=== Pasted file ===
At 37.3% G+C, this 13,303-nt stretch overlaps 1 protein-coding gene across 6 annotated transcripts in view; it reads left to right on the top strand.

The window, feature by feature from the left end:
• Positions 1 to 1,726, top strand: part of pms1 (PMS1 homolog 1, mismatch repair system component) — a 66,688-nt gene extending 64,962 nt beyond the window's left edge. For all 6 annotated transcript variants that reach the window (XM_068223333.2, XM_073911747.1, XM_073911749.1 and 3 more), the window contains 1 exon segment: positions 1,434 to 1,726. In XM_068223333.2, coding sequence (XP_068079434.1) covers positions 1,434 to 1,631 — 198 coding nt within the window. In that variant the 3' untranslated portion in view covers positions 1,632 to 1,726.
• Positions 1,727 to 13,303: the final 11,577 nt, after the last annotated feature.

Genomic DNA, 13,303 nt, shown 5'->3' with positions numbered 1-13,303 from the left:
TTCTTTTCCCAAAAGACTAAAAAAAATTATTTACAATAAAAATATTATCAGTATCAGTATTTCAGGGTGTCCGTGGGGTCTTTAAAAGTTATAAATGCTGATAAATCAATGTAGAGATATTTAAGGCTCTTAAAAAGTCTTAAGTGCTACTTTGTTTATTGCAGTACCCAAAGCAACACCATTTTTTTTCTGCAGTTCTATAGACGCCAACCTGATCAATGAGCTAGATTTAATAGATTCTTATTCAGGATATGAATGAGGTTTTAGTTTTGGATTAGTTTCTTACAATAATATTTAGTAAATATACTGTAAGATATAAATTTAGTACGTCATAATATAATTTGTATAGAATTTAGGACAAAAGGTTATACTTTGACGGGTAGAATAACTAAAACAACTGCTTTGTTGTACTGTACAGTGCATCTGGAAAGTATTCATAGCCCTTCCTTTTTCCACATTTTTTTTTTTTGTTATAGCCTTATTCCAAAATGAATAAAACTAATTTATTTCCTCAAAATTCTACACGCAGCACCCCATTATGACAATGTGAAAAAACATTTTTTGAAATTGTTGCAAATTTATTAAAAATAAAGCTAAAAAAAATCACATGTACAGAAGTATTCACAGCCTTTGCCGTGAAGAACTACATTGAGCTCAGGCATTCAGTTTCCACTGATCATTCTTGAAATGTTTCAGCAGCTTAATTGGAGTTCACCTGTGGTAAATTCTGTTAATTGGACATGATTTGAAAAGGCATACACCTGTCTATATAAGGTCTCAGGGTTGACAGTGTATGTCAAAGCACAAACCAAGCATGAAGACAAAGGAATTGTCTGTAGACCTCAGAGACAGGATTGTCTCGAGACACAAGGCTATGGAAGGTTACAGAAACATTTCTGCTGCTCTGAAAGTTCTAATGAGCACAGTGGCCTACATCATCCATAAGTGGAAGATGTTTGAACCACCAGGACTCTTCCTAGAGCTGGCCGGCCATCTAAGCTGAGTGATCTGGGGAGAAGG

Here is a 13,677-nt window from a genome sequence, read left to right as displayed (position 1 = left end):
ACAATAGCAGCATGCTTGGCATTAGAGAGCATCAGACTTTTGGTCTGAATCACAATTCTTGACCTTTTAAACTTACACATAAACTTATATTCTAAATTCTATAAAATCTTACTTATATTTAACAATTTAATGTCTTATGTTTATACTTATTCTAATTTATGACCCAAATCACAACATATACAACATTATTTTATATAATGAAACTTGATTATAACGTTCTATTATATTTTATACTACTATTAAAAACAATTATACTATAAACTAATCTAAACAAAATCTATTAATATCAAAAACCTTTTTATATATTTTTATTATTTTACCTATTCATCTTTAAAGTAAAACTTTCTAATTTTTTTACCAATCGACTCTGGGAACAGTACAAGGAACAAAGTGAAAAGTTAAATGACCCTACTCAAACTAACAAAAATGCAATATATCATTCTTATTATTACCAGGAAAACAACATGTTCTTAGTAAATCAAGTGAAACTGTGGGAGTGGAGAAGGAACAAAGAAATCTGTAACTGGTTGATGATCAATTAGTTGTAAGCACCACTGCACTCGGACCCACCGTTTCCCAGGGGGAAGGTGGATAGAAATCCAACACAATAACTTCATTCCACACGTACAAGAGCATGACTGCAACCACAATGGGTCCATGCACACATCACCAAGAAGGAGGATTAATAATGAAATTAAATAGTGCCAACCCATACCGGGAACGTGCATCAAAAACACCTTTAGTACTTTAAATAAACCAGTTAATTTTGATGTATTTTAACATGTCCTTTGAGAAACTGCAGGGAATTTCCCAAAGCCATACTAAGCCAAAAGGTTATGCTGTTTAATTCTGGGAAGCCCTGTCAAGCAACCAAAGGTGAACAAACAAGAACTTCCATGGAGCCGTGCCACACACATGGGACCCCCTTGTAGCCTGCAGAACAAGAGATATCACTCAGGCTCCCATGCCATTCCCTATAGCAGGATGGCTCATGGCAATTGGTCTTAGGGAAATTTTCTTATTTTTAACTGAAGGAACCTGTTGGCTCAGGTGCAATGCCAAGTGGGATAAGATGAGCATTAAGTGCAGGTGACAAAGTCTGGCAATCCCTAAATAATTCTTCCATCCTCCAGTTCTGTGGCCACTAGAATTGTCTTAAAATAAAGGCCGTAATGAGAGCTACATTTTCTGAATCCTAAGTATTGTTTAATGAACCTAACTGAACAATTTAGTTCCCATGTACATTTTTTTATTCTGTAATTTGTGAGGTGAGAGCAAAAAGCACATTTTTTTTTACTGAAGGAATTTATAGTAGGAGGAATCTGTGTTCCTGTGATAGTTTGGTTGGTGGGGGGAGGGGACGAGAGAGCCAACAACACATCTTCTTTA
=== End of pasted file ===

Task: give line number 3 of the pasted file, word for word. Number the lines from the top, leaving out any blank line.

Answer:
• Positions 1 to 1,726, top strand: part of pms1 (PMS1 homolog 1, mismatch repair system component) — a 66,688-nt gene extending 64,962 nt beyond the window's left edge. For all 6 annotated transcript variants that reach the window (XM_068223333.2, XM_073911747.1, XM_073911749.1 and 3 more), the window contains 1 exon segment: positions 1,434 to 1,726. In XM_068223333.2, coding sequence (XP_068079434.1) covers positions 1,434 to 1,631 — 198 coding nt within the window. In that variant the 3' untranslated portion in view covers positions 1,632 to 1,726.